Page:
If you are a regular R Views reader, then you know that every month I post my Top 40 picks for new CRAN packages. In this post, I’ll borrow some additional terminology from the Top 40 AM radio of my youth, and talk about two new categories of CRAN packages: Golden Oldies and One Hit Wonders.
On Top 40 radio, Golden Oldies are tunes that continue to get a lot of air play over decades, and are generally thought to be classics of 50’s, 60’s, and 70’s pop culture. By a Golden Oldie R package I mean an R package that has been around for a long time, has gone through several version upgrades of bug fixes and enhancements, and is thought to be an indispensable package for some part of the R Community.
For example, the
lme4 R packages for fitting mixed models would surely be on the Golden Oldie list for any biostatistician who works in R.
nlme has been around since 1999 and has had 139 version bumps, while
lme4 was introduced in 2003 and has had 118 versions so far. The download statistics indicate that
lme4 has largely replaced
nlme is still getting some serious play time.
d_stats_mm <- cran_stats(c("nlme","lme4")) ggplot(d_stats_mm, aes(end, downloads, group=package, color=package)) + geom_line() + ggtitle("Downloads for Mixed Model Packages") + xlab("Month")
In addition to signalling usefulness, Golden Oldieness also serves as a proxy for quality. I believe that most R users would agree that packages which have been lovingly maintained over many years and still see frequent use are most likely to contain code that you can count on. This is the kind of risk mitigation metric that is driving the R Validation Hub effort.
The following is a list of ten packages that I count as Golden Oldies. They have all been around for at least 14 years and they all get considerable play.
|10 Golden Oldies|
One Hit Wonders
On Top 40 radio One Hit Wonders could also be Golden Oldies. The designation just meant that the recording artists had one big hit and then could not find their way back into the Top 40 again. (Here is a One Hit Wonder favorite of mine from 1969.)
For CRAN packages, I am using One Hit Wonder to mean a package that has been on CRAN for many years but has never had a version bump: no bug fixes, no upgrades, no faults - just the opposite of “Golden Oldies”. Finding them is not so easy though. As far as I can tell, there is no easy way to access the CRAN archive metadata. However, you can hunt for One Hit Wonders by searching through the long left tail of the publication date distribution of CRAN packages.
This code picks out the publication dates for CRAN packages.
c_db <- tools::CRAN_package_db() cran_db <- clean_CRAN_db() package_network <- cran_db %>% build_network(perspective = "package") pkg <- package_network$nodes$package pub <- package_network$nodes$published published <- na.omit((data.frame(pkg,pub))) clean_pub <- published %>% filter(pub > as.Date(2005-01-01, format = "%Y-%m-%d", origin = "1900-01-01"))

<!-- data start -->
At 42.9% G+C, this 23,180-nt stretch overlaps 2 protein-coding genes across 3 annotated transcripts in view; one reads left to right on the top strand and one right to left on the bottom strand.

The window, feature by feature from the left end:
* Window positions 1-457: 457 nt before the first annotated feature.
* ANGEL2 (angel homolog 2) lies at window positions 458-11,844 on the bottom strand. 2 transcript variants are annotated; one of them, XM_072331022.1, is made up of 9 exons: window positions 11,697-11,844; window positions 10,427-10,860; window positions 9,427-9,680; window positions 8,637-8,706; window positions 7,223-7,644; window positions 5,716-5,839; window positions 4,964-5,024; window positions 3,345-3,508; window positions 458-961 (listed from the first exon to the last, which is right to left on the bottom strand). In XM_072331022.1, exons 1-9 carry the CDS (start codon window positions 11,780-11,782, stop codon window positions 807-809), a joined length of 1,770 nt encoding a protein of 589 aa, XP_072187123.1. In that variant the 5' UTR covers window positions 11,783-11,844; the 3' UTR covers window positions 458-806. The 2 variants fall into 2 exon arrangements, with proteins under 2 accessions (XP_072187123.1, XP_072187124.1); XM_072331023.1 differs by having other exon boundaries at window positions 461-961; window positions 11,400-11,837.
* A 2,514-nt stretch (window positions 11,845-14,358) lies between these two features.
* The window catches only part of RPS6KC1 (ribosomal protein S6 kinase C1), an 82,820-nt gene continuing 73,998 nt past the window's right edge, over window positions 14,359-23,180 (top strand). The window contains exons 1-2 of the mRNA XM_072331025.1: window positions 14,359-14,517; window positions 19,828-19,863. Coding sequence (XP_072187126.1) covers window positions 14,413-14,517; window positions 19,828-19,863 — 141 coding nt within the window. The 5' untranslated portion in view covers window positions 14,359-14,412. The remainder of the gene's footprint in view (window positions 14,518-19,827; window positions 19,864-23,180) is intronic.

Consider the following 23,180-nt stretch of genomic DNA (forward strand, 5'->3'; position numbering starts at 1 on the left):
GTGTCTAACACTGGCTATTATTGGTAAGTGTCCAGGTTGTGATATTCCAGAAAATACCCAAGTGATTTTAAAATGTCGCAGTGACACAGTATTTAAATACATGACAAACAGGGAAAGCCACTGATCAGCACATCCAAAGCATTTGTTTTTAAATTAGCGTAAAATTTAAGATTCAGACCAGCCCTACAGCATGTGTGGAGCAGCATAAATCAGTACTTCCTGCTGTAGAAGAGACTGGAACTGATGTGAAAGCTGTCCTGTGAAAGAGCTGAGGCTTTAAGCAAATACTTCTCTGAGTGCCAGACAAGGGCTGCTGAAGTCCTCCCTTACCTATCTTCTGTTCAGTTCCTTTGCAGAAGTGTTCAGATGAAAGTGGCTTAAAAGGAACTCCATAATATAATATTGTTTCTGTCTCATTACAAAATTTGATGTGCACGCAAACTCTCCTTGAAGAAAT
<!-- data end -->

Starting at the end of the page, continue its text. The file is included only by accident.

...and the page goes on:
And, here is the histogram. The vertical lines mark the first two quantiles.
ggplot(clean_pub, aes(x=pub)) + geom_histogram(bins = 193) + geom_vline(aes(xintercept = median(pub)),col='grey',size=1, linetype="dotted") + geom_vline(aes(xintercept = quantile(pub,probs = .25, type = 1)), col='grey',size=1, linetype="dotted") + xlab("CRAN Package Publication Date") + ylab("Number of packages") + ggtitle("Histogram of Publication Dates")
When I recently ran this code, the oldest current publication date of the 18,850 package on CRAN is March 15, 2006.
## pkg pub ## Length:18970 Min. :2006-03-15 ## Class :character 1st Qu.:2018-06-19 ## Mode :character Median :2020-08-07 ## Mean :2019-09-22 ## 3rd Qu.:2021-08-13 ## Max. :2022-02-16
The following code extracts the packages in the first quantile and sorts them. Determining if the publication date is the original package publication date, however, requires verifying that the package has never been archived.
q1_pub <- quantile(clean_pub$pub, type = 1) q1_pkgs <- clean_pub %>% filter(pub <= q1_pub) %>% arrange(pub) q1_pkgs[1:20,]
## pkg pub ## 1 coxrobust 2006-03-15 ## 2 BayesValidate 2006-03-30 ## 3 fuzzyFDR 2007-10-16 ## 4 poilog 2008-04-29 ## 5 SASPECT 2008-06-23 ## 6 RM2 2008-08-13 ## 7 pack 2008-09-08 ## 8 expert 2008-10-02 ## 9 kzs 2008-10-28 ## 10 ETC 2009-01-30 ## 11 CreditMetrics 2009-02-01 ## 12 Reliability 2009-02-01 ## 13 spe 2009-02-24 ## 14 mcsm 2009-04-28 ## 15 SEMModComp 2009-05-05 ## 16 bootStepAIC 2009-06-04 ## 17 HybridMC 2009-06-08 ## 18 PearsonICA 2009-06-29 ## 19 crantastic 2009-08-08 ## 20 km.ci 2009-08-30
Eyeballing the package documentation on CRAN revealed that there are nine One Hit Wonders among the first twenty oldest packages in the left tail. Here are their download stats.
But what can you say about these One Hit Wonders? Except for
fuzzyFDR, the first nine don’t seem to be getting much action. The small download numbers, however, do not themselves signal a lack quality or irrelevance. There may indeed be some treasures among One Hit Wonders that survive on CRAN because unlike the music business, as long as a package plays and does not break any other package, the CRAN D.J.s keep it in the playlist.
So, are you the kind of person who enjoys sorting through old records: 33s, 45s, and maybe even 78s. Would you visit a shop like Rough Trade, the AI Record Shop or Stranded Records on a trip to New York City? If so, maybe you would enjoy looking through CRAN for esoteric packages like
BayesValidate which supports an interesting paper on validating Bayesian models. Wouldn’t it be special to find a One Hit Wonder out there on CRAN in mint condition, needing no bug fixes or enhancements, that does something really sweet?